Posted: 30 August 2018
The year is 2018 and it’s no longer just sisters doing it for themselves. Thanks to the rise of social media, there are people all over the world becoming self-made superstars. While it’s most commonly seen in the world of art and fashion, doing it yourself is becoming increasingly popular in the music industry. In a joint survey by Right Chord Music and Farida Guitars, 89% of the respondents were releasing music as unsigned or self-represented artists. In addition to this, almost half the participants revealed that they recorded their music at home and 87% did all of their own press and promotion. So with DIY culture on the rise, how can you get in on the action?
Some people argue that all you need to make a hit is a well written song and a laptop, and to an extent that’s true. With a variety of software available online, it’s becoming more and more common for bands to record music from the comfort of their own home. However producing a great recording isn’t just about having the best equipment. Having the skill is equally important. When you hear a song on the radio, you’re rarely hearing the sound of a band playing into a microphone. What you’re actually hearing is a track that’s been fully mixed and mastered, giving you a quality sound with all the different instruments at the correct levels. If you don’t already have sound engineering skills within the band, then you may need to consider different ways of improving your knowledge. Look out for Youtube tutorials, music blogs with top tips or even courses within your local community.
If you don’t have the confidence to record from home then going to a professional studio is also an option. People often associate recording studios with big artists and big record labels but working with emerging artists is the most common form of business for the vast majority of studios. Some studios even offer special deals or discounts for unsigned artists as well as assistance with songwriting or pre-production. If you’re working to a tight budget then it may also be worth approaching music students who want to record bands for college or university projects.
Once you’ve got your mastered track, you need a way for people to hear it. Most unsigned artists leave their distribution to aggregators. These are companies that supply your music to various stores and streaming services. With pages and pages of search results on the internet, it can be hard to know which company to choose. Some companies may offer more perks or faster services but ultimately there’s no right or wrong choice when it comes to aggregators. Keep in mind that for tax purposes, it may be easier to use a company that operates in your currency.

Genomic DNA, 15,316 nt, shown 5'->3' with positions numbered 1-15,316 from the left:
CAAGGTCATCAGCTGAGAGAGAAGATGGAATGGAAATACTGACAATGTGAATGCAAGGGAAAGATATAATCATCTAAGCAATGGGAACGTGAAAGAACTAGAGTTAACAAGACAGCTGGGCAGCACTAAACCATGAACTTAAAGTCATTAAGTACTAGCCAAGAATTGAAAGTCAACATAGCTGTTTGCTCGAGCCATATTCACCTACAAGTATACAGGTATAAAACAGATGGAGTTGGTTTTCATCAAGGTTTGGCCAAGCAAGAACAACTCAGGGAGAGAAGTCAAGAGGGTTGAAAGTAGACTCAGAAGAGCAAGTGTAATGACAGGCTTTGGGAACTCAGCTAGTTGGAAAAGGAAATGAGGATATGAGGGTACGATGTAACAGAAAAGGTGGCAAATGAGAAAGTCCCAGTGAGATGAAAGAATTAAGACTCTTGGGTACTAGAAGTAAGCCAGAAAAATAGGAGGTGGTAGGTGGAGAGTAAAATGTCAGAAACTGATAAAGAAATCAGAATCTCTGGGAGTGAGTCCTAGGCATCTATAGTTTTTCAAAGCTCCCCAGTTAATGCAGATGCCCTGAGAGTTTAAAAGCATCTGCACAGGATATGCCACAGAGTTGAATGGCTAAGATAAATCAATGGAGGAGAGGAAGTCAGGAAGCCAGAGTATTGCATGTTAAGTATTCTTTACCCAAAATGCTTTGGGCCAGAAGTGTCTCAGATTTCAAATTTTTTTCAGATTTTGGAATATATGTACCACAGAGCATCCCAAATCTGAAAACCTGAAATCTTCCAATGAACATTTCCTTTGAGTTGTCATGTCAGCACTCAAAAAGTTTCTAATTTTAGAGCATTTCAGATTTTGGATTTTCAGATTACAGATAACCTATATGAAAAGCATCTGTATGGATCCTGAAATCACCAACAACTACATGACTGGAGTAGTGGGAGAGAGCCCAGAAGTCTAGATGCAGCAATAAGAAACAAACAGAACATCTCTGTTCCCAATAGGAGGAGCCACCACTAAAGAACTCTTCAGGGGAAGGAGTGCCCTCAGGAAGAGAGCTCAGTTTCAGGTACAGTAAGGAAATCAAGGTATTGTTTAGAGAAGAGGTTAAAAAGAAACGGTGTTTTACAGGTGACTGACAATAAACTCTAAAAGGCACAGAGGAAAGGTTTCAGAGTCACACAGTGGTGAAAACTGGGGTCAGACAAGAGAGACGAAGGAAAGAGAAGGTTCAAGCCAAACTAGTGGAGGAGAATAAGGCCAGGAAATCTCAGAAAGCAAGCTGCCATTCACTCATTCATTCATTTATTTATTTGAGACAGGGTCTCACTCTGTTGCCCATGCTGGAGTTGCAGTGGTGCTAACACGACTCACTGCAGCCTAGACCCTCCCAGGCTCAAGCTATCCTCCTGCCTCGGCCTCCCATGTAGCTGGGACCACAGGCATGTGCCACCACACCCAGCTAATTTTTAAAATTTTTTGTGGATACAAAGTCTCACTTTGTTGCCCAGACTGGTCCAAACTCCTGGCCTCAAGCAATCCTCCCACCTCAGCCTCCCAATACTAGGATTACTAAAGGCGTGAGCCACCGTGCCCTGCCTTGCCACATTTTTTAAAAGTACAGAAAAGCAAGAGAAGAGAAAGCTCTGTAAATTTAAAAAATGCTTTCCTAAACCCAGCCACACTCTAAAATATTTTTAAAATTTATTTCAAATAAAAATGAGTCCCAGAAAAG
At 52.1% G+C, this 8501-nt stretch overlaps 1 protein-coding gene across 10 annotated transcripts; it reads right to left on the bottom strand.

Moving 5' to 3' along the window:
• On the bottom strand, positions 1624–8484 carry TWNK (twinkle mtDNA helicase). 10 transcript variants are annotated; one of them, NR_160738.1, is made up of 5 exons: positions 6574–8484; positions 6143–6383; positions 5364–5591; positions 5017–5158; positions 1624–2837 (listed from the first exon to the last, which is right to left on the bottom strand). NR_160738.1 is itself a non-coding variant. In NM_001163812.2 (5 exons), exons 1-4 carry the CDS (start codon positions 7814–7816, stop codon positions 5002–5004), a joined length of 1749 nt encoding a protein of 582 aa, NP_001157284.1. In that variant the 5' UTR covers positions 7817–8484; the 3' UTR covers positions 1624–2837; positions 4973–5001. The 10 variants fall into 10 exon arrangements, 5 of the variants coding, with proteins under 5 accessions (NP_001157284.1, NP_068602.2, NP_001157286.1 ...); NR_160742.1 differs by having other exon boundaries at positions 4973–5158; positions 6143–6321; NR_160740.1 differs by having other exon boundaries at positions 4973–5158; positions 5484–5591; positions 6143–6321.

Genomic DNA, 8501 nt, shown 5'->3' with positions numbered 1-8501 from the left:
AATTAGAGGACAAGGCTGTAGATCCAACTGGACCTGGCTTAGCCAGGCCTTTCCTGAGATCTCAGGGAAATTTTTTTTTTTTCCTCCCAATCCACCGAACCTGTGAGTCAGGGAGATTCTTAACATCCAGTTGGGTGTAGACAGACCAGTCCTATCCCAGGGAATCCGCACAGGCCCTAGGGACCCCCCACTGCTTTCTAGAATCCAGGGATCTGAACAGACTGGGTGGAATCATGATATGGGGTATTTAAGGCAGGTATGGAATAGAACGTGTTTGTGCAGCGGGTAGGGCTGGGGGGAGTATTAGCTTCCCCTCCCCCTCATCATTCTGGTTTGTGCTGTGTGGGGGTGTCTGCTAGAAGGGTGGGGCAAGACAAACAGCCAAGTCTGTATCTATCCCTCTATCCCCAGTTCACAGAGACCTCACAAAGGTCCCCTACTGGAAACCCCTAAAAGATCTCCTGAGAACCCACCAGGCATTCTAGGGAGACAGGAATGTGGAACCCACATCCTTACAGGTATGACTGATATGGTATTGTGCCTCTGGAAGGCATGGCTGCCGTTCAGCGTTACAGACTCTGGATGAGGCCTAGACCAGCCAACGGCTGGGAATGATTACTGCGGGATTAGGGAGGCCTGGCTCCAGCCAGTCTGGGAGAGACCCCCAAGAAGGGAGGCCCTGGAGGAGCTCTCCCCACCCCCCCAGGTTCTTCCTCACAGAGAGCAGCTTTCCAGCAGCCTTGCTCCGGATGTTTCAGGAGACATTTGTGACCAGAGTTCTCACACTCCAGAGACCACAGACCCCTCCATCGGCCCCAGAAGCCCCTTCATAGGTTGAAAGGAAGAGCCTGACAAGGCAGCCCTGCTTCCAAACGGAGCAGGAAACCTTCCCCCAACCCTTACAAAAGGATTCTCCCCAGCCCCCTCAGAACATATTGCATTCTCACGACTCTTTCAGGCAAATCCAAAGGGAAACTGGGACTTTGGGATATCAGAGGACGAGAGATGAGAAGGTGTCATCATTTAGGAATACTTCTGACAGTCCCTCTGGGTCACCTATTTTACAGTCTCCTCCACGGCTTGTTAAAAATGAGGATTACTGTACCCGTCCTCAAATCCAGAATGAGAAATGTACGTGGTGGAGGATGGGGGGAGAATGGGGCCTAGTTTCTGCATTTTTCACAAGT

It’s no secret that marketing can make or a break a project and now more than ever there’s an expectation for bands to get involved in their own promotion. While some bands decide to get help from a PR agency, there’s an increasing number of artists choosing to do it all themselves. Social media is usually the first platform people turn to but as easy as it to use, many musicians struggle to get the most out of it. So here are some easy ways you can improve your social media:
If you’re going to be shouting out your social media handle at a gig or printing it on a poster then you want it to be short and memorable. Most musicians just keep it simple and use their band name or stage name.
There are few things more annoying than coming across a social media channel full of spam. Before you post something, think about why it’s going on your page and what impact you want it to have. This will help to maintain quality of your content and stop you posting too often.
Don’t let your personal channels ruin things for the rest of your band. Some people prefer to keep their profiles private and accessible only to friends and family while others want their profile to be viewed by fans. Either way, it’s important to remember that the content you put on social media now could one day be thrust into the spotlight and impact your musical career.
What constitutes as engaging is going to vary depending on your genre of music and the demographic of your audience. However for most social media channels it’s the visual content that gets the strongest reaction. Try to take as many pictures and videos as you can so you have a huge bank of content to choose from. This could include images of rehearsals, writing sessions, recording sessions, travelling with the band or performing at a live show.
The best place to look for social media do’s and don’ts is other people’s channels. It’s an easy way to get an idea of the type of content does well and get inspiration for your own pages.